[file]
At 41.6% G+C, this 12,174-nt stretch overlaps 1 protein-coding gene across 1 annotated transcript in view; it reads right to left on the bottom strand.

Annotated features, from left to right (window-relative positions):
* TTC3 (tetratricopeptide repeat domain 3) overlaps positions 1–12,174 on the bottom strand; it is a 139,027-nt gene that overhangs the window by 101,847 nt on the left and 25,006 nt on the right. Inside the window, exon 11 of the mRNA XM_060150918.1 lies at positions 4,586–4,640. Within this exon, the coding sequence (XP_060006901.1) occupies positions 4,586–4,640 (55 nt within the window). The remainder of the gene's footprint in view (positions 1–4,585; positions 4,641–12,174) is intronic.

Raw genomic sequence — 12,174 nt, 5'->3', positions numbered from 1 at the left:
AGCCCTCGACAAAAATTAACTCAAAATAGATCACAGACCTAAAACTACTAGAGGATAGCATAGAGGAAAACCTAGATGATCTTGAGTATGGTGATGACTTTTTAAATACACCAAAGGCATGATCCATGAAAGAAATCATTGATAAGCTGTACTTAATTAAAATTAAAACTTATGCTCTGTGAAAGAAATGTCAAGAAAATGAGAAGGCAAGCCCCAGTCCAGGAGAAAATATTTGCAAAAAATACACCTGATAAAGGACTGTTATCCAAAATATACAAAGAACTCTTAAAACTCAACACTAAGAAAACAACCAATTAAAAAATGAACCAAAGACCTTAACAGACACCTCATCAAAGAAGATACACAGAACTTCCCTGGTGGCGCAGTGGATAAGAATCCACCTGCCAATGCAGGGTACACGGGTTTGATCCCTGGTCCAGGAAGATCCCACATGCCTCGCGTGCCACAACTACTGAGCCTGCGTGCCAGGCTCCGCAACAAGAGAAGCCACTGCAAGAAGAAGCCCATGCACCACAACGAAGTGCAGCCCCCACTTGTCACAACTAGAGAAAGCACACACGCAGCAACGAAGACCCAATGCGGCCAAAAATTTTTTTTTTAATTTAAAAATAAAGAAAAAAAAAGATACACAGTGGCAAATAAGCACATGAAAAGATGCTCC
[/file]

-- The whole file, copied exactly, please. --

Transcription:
At 41.6% G+C, this 12,174-nt stretch overlaps 1 protein-coding gene across 1 annotated transcript in view; it reads right to left on the bottom strand.

Annotated features, from left to right (window-relative positions):
* TTC3 (tetratricopeptide repeat domain 3) overlaps positions 1–12,174 on the bottom strand; it is a 139,027-nt gene that overhangs the window by 101,847 nt on the left and 25,006 nt on the right. Inside the window, exon 11 of the mRNA XM_060150918.1 lies at positions 4,586–4,640. Within this exon, the coding sequence (XP_060006901.1) occupies positions 4,586–4,640 (55 nt within the window). The remainder of the gene's footprint in view (positions 1–4,585; positions 4,641–12,174) is intronic.

Raw genomic sequence — 12,174 nt, 5'->3', positions numbered from 1 at the left:
AGCCCTCGACAAAAATTAACTCAAAATAGATCACAGACCTAAAACTACTAGAGGATAGCATAGAGGAAAACCTAGATGATCTTGAGTATGGTGATGACTTTTTAAATACACCAAAGGCATGATCCATGAAAGAAATCATTGATAAGCTGTACTTAATTAAAATTAAAACTTATGCTCTGTGAAAGAAATGTCAAGAAAATGAGAAGGCAAGCCCCAGTCCAGGAGAAAATATTTGCAAAAAATACACCTGATAAAGGACTGTTATCCAAAATATACAAAGAACTCTTAAAACTCAACACTAAGAAAACAACCAATTAAAAAATGAACCAAAGACCTTAACAGACACCTCATCAAAGAAGATACACAGAACTTCCCTGGTGGCGCAGTGGATAAGAATCCACCTGCCAATGCAGGGTACACGGGTTTGATCCCTGGTCCAGGAAGATCCCACATGCCTCGCGTGCCACAACTACTGAGCCTGCGTGCCAGGCTCCGCAACAAGAGAAGCCACTGCAAGAAGAAGCCCATGCACCACAACGAAGTGCAGCCCCCACTTGTCACAACTAGAGAAAGCACACACGCAGCAACGAAGACCCAATGCGGCCAAAAATTTTTTTTTTAATTTAAAAATAAAGAAAAAAAAAGATACACAGTGGCAAATAAGCACATGAAAAGATGCTCC